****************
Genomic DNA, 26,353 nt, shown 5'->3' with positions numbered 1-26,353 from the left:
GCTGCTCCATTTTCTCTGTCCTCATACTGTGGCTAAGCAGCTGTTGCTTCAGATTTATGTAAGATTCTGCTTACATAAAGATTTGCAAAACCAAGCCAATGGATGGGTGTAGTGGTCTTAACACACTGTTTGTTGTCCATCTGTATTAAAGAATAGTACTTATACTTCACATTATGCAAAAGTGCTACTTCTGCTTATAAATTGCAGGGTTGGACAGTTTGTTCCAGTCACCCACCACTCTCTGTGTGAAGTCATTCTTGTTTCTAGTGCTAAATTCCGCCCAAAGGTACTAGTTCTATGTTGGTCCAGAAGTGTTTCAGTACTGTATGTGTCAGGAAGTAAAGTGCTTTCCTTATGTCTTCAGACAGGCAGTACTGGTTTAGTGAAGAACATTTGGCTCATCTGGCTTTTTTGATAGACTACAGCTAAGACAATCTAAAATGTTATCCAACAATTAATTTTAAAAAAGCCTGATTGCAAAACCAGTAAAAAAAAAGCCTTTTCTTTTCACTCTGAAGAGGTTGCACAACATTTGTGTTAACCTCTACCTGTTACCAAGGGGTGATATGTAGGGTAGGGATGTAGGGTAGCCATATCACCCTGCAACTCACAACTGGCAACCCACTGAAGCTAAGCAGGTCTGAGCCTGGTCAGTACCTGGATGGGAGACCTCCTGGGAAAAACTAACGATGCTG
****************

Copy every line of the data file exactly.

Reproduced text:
Genomic DNA, 26,353 nt, shown 5'->3' with positions numbered 1-26,353 from the left:
GCTGCTCCATTTTCTCTGTCCTCATACTGTGGCTAAGCAGCTGTTGCTTCAGATTTATGTAAGATTCTGCTTACATAAAGATTTGCAAAACCAAGCCAATGGATGGGTGTAGTGGTCTTAACACACTGTTTGTTGTCCATCTGTATTAAAGAATAGTACTTATACTTCACATTATGCAAAAGTGCTACTTCTGCTTATAAATTGCAGGGTTGGACAGTTTGTTCCAGTCACCCACCACTCTCTGTGTGAAGTCATTCTTGTTTCTAGTGCTAAATTCCGCCCAAAGGTACTAGTTCTATGTTGGTCCAGAAGTGTTTCAGTACTGTATGTGTCAGGAAGTAAAGTGCTTTCCTTATGTCTTCAGACAGGCAGTACTGGTTTAGTGAAGAACATTTGGCTCATCTGGCTTTTTTGATAGACTACAGCTAAGACAATCTAAAATGTTATCCAACAATTAATTTTAAAAAAGCCTGATTGCAAAACCAGTAAAAAAAAAGCCTTTTCTTTTCACTCTGAAGAGGTTGCACAACATTTGTGTTAACCTCTACCTGTTACCAAGGGGTGATATGTAGGGTAGGGATGTAGGGTAGCCATATCACCCTGCAACTCACAACTGGCAACCCACTGAAGCTAAGCAGGTCTGAGCCTGGTCAGTACCTGGATGGGAGACCTCCTGGGAAAAACTAACGATGCTG